SimplySocial’s Global Launch
Entrepreneurs harness social media for business
Photo courtesy of SimplySocial
Alaska-based software start-up SimplySocial’s founders, from left, Tyler Arnold, Jeroen Erne and Valentin Bora in Union Square, Timisoara, Romania.
The ubiquitous nature of social media has made it a juggernaut in the realm of business promotion. With a reported 750 million unique monthly visitors on Facebook, 250 million on Twitter, and 110 million on LinkedIn, what was once touted as an easy way to keep in touch with far-flung relatives and college pals has become the proverbial “low-hanging fruit” for businesses both big and small who wish to reach a large audience.
But as many a social media user can attest, the pervasiveness of social media makes it a double-edged sword: If used properly, sites like Facebook and Twitter can help a business or an individual build social authority, establishing them as experts in their fields. Used carelessly, however, an off-the-cuff tweet blurted in a moment of frustration can amount to political suicide, a humorous photo can destroy jobs and cyber-friendships and the over-posting of useless or personal information on a Facebook business page can cause a fan to “unlike” your page, stunting your potential to reach many customers through that one connection.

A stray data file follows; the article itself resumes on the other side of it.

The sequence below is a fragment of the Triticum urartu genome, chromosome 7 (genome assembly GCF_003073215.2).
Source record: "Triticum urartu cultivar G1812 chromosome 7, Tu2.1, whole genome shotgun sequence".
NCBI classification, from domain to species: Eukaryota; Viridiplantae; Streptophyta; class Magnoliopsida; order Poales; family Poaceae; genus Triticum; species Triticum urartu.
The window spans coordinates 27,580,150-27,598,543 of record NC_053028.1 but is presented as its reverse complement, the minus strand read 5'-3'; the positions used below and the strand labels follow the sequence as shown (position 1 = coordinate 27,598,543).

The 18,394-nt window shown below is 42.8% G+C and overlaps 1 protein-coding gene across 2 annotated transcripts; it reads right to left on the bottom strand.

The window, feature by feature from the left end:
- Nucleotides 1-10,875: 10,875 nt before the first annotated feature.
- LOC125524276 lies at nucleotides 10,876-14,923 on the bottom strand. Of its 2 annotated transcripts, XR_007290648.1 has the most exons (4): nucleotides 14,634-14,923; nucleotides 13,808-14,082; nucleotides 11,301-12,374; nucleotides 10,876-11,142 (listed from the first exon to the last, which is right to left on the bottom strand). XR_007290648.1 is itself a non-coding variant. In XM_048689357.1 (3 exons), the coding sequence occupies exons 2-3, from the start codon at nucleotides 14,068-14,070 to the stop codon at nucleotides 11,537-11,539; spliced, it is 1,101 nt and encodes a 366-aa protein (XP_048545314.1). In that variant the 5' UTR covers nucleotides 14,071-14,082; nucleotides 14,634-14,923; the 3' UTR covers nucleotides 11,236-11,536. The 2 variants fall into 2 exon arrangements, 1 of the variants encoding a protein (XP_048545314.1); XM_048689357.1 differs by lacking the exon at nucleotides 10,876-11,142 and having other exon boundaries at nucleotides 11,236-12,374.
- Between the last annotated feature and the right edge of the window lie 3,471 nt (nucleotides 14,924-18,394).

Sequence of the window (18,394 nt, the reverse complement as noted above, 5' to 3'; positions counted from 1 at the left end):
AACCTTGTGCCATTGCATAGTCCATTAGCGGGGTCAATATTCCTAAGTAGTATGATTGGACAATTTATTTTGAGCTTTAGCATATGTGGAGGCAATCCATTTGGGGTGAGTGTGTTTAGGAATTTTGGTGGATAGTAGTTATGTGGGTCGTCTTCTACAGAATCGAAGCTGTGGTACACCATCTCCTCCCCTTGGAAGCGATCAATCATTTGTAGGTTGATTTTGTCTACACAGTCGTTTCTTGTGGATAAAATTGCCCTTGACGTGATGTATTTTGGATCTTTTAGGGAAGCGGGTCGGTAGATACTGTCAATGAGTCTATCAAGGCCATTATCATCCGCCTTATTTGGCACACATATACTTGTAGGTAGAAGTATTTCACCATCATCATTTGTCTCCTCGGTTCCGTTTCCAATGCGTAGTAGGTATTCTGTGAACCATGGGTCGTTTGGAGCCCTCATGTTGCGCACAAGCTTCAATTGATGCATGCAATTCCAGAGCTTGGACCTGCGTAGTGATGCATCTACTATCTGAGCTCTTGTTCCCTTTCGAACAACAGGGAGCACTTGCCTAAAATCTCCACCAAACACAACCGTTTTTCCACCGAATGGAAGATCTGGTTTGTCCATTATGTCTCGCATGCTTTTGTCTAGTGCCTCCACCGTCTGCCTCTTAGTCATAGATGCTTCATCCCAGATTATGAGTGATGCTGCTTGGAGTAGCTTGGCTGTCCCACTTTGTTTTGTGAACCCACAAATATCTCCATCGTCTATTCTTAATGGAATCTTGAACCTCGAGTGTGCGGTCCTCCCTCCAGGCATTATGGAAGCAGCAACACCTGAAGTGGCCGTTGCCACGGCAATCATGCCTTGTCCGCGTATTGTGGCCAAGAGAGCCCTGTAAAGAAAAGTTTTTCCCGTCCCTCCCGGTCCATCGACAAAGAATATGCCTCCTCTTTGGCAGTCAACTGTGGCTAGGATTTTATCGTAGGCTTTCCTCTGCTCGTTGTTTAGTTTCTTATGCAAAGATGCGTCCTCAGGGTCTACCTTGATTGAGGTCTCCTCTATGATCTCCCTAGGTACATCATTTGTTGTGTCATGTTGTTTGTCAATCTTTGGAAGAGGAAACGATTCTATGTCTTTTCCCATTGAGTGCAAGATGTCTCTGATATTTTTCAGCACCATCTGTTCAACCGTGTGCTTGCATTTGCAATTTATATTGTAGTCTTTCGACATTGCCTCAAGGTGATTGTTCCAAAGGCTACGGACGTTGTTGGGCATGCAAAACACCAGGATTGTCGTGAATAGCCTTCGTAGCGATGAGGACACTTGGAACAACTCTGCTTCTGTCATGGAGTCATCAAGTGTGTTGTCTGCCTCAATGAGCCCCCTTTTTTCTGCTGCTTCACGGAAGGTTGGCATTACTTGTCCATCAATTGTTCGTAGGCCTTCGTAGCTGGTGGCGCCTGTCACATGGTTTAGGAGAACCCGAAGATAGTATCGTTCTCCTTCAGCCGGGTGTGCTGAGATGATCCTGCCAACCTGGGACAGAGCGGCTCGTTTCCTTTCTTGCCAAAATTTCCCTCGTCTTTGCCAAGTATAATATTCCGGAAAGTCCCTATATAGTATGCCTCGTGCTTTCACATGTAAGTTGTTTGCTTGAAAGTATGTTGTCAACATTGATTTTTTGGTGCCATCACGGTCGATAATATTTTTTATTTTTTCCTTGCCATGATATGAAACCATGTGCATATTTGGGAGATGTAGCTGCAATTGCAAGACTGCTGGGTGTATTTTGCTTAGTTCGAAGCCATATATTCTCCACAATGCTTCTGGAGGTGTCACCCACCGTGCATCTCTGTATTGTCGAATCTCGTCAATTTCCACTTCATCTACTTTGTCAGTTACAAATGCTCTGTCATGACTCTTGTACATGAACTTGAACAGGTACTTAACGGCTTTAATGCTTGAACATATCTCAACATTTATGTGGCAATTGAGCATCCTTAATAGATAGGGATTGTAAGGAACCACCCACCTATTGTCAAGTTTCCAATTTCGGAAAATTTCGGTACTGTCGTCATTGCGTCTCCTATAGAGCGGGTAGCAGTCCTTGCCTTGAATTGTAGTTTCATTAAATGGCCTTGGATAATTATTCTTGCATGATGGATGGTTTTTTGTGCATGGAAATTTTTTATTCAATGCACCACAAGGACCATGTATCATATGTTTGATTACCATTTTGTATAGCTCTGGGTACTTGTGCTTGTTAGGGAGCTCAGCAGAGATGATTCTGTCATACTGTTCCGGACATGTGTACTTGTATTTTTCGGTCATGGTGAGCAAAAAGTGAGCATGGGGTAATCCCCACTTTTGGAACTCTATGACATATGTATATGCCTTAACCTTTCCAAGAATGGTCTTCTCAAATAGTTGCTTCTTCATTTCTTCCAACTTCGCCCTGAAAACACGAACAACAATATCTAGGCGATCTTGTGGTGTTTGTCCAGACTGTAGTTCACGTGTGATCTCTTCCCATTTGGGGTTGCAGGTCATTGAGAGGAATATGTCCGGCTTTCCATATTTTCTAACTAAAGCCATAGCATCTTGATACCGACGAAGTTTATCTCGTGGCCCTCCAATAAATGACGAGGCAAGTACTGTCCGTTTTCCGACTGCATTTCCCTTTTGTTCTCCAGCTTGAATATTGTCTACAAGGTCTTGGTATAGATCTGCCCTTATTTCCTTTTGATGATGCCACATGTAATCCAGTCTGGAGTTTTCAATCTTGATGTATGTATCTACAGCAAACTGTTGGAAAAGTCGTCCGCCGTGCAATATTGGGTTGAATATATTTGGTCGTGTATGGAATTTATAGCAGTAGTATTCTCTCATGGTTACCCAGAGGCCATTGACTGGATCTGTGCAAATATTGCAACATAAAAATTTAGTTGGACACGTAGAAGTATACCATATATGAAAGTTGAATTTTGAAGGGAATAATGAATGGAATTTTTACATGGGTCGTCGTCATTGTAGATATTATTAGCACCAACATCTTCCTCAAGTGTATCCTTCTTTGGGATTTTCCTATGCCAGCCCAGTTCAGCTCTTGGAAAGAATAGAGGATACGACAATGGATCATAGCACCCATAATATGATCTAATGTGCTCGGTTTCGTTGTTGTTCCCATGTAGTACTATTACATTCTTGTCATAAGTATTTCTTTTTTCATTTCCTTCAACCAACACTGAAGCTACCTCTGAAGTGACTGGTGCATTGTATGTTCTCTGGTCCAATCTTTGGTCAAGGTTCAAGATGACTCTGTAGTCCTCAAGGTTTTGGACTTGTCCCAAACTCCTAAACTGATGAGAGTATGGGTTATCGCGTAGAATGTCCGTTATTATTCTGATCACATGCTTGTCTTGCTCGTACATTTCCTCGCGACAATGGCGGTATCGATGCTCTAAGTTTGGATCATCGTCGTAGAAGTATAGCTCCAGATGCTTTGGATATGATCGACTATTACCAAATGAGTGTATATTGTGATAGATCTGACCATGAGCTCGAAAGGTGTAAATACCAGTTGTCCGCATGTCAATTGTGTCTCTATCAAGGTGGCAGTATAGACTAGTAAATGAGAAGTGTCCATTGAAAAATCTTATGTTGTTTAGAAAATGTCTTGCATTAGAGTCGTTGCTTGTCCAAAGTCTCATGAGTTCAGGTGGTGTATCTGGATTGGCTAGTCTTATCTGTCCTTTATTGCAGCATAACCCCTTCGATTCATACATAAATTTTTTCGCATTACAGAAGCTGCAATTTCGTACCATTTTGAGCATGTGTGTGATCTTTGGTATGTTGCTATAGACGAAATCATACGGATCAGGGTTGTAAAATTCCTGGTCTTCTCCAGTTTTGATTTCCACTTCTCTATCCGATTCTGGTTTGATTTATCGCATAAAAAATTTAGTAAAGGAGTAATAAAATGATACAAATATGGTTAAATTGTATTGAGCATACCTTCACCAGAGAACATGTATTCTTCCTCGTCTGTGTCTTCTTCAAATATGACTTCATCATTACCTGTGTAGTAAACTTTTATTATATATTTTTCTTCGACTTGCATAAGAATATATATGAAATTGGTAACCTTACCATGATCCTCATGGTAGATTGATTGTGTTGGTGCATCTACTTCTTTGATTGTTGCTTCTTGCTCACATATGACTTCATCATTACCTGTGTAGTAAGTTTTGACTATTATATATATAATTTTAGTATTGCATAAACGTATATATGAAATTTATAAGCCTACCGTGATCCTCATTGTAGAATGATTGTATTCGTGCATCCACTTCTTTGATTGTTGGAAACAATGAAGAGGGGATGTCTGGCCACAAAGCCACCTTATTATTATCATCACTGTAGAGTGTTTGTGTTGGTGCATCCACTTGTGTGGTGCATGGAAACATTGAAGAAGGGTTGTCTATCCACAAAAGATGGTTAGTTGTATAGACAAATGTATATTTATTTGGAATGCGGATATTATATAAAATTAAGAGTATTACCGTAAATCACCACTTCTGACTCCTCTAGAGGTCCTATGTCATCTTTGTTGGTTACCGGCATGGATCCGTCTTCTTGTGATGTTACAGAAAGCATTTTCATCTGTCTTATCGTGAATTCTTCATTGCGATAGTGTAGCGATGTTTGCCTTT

Despite the inherent risks of using social media, today’s businesspeople cannot deny its merit—but many business professionals are just too busy with deliverables, or they specialize in aspects of business outside of communication, or as many will freely admit, frankly “don’t get” how to maximize their presence through social media. After all, one can be the best interior designer in town (for example), and can compromise their professional reputation by using the wrong homophone (writing “witch” when they meant to write “which”). One doesn’t need to be a linguist in order to decorate a room, but mistakes like these can compromise credibility in the eyes of potential clients. Furthermore, what is an interior designer going to say? “I got another contract today.” “I went to Taco King for lunch.” Is that really going to maximize exposure, or will it bore an audience to death? And who can help with this? Who specializes in social media?